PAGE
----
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The Strength of Our Anchors

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By: Rob Minton


On June 23 I participated in the 2018 UF Health Bone Marrow Transplant Reunion in Gainesville, FL. UF Health, also known as Shands Cancer Center, is where I had my successful stem cell transplant in 2014.

UF Health holds this event every other year to honor their transplant patients, donors, caregivers, families and medical staff. The reunion event also remembers those who have succumbed to their disease or the complications of transplant. This was the first reunion we were able to attend.

The theme of this year’s event was “Life’s Toughest Storms Prove the Strength of Our Anchors.” If you’ve been through transplant, you know you can’t do it by yourself. My wife, Sharon, was my anchor, both in helping get me to transplant and in recovery. I know I would not be here today without her.

Upon arriving at UF Health, we were greeted by several of the nurses that took care of me 3 ½ years ago (and saw me at my very worst during those days right before and after my transplant). What dawned on me was the joy they felt when seeing one of their patients doing well. It made me feel good to see them happy, and, at the same time, I was humbled, knowing that many of the patients they care for do not have the positive outcome that I enjoy.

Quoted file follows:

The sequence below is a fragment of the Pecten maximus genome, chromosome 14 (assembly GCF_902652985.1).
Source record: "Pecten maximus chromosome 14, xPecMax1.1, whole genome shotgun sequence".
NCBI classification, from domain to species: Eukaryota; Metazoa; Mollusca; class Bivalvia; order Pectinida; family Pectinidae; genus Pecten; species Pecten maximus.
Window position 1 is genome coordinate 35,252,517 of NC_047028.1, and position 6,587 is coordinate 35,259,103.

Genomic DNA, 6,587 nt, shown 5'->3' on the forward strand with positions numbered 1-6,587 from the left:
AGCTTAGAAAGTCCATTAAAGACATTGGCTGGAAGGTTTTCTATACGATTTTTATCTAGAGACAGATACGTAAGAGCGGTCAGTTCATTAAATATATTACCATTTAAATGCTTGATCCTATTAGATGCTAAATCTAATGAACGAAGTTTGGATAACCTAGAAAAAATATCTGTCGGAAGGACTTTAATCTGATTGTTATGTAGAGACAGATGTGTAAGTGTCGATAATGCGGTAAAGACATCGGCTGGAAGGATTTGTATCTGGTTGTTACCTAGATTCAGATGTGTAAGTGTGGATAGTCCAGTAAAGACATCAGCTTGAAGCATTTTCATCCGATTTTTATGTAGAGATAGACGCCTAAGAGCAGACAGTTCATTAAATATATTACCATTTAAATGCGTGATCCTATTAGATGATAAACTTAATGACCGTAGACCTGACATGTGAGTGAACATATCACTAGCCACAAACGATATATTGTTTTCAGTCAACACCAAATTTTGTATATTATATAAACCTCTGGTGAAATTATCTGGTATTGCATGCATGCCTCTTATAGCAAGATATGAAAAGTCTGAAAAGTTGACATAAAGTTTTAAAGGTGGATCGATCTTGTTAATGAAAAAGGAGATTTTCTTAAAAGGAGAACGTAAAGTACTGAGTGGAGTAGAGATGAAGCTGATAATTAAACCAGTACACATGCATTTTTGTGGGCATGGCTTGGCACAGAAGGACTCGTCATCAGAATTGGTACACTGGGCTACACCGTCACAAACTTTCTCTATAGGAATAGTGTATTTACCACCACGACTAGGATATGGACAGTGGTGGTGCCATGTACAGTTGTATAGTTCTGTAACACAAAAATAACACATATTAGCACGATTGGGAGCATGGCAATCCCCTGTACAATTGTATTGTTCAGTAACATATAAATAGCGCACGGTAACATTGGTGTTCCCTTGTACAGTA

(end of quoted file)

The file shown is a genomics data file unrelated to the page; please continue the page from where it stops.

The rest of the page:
The event coordinator had asked me to speak at the reunion several weeks before and tell my transplant story. I was able to make that opportunity even better by inviting my donor also to speak with me. Luckily, Clint lives just four hours away in Georgia. I began my address by telling the hundreds of survivors, families and caregivers that today was extra special. Not only were many family members with me, all four of my grandchildren were also there, and that it wasn’t too long ago when I didn’t think I would live to see my grandchildren.

I told the audience of how we learned about my donor’s identity, that Clint, who was my donor, joined the marrow registry through the Salute to Life program while on a tour of duty in the Air Force (he is currently a Master Sgt. in the USAF). And when I brought him up to the stage to talk about his experience being a donor, I became very emotional when the audience gave him a standing ovation. Well deserved, because not only is he a personal hero to me and our family, but also as someone who is serving our country.

After Clint and I were finished speaking, a television reporter with the local Gainesville news station asked if we would be willing to do an interview for that evening’s news. I am very comfortable speaking publicly, but Clint is a little more introverted (maybe “reserved”). However, he agreed and did a fantastic job of telling what it was like to be a donor for someone he knew nothing about. You can see our interview here: http://Celebrating-Bone-Marrow-Transplant-Survivors

By this time in the day, the grandbabies, the youngest not even two months, had reached their limit, so it was time to go. But it was a great day of celebration and reflection. I left the UF Health event with a renewed commitment to do everything I can to grow the marrow donor registry, so that more people will have the opportunity to save someone’s life, the way Clint had saved mine.

“Blood Brothers” Clint Weaver (left) was the matched unrelated donor for Rob Minton

“Blood Brothers” Clint Weaver (left) was the matched unrelated donor for Rob Minton

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